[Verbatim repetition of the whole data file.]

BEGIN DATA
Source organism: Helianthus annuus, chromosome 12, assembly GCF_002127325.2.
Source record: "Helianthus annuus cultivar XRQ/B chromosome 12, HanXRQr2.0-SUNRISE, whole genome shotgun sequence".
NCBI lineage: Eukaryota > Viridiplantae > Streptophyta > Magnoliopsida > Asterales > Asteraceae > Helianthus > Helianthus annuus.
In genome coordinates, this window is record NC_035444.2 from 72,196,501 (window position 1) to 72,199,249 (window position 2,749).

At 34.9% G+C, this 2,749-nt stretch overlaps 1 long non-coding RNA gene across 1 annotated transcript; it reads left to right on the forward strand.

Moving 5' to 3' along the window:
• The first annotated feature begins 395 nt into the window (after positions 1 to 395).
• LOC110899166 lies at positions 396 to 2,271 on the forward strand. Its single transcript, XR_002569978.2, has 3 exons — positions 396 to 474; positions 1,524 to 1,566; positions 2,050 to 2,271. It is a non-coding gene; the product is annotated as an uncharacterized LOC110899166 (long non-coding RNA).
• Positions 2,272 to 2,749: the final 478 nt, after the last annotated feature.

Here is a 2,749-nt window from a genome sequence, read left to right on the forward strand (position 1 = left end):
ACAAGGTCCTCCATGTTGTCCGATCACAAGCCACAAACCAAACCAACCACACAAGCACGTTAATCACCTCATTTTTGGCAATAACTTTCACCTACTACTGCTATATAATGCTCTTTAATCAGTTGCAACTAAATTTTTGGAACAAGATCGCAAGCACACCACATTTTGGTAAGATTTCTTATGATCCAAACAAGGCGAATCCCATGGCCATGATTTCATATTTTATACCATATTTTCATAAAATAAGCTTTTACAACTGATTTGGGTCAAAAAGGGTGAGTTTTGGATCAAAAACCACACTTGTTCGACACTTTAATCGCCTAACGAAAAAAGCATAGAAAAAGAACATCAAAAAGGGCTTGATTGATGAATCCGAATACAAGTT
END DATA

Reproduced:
Source organism: Helianthus annuus, chromosome 12, assembly GCF_002127325.2.
Source record: "Helianthus annuus cultivar XRQ/B chromosome 12, HanXRQr2.0-SUNRISE, whole genome shotgun sequence".
NCBI lineage: Eukaryota > Viridiplantae > Streptophyta > Magnoliopsida > Asterales > Asteraceae > Helianthus > Helianthus annuus.
In genome coordinates, this window is record NC_035444.2 from 72,196,501 (window position 1) to 72,199,249 (window position 2,749).

At 34.9% G+C, this 2,749-nt stretch overlaps 1 long non-coding RNA gene across 1 annotated transcript; it reads left to right on the forward strand.

Moving 5' to 3' along the window:
• The first annotated feature begins 395 nt into the window (after positions 1 to 395).
• LOC110899166 lies at positions 396 to 2,271 on the forward strand. Its single transcript, XR_002569978.2, has 3 exons — positions 396 to 474; positions 1,524 to 1,566; positions 2,050 to 2,271. It is a non-coding gene; the product is annotated as an uncharacterized LOC110899166 (long non-coding RNA).
• Positions 2,272 to 2,749: the final 478 nt, after the last annotated feature.

Here is a 2,749-nt window from a genome sequence, read left to right on the forward strand (position 1 = left end):
ACAAGGTCCTCCATGTTGTCCGATCACAAGCCACAAACCAAACCAACCACACAAGCACGTTAATCACCTCATTTTTGGCAATAACTTTCACCTACTACTGCTATATAATGCTCTTTAATCAGTTGCAACTAAATTTTTGGAACAAGATCGCAAGCACACCACATTTTGGTAAGATTTCTTATGATCCAAACAAGGCGAATCCCATGGCCATGATTTCATATTTTATACCATATTTTCATAAAATAAGCTTTTACAACTGATTTGGGTCAAAAAGGGTGAGTTTTGGATCAAAAACCACACTTGTTCGACACTTTAATCGCCTAACGAAAAAAGCATAGAAAAAGAACATCAAAAAGGGCTTGATTGATGAATCCGAATACAAGTT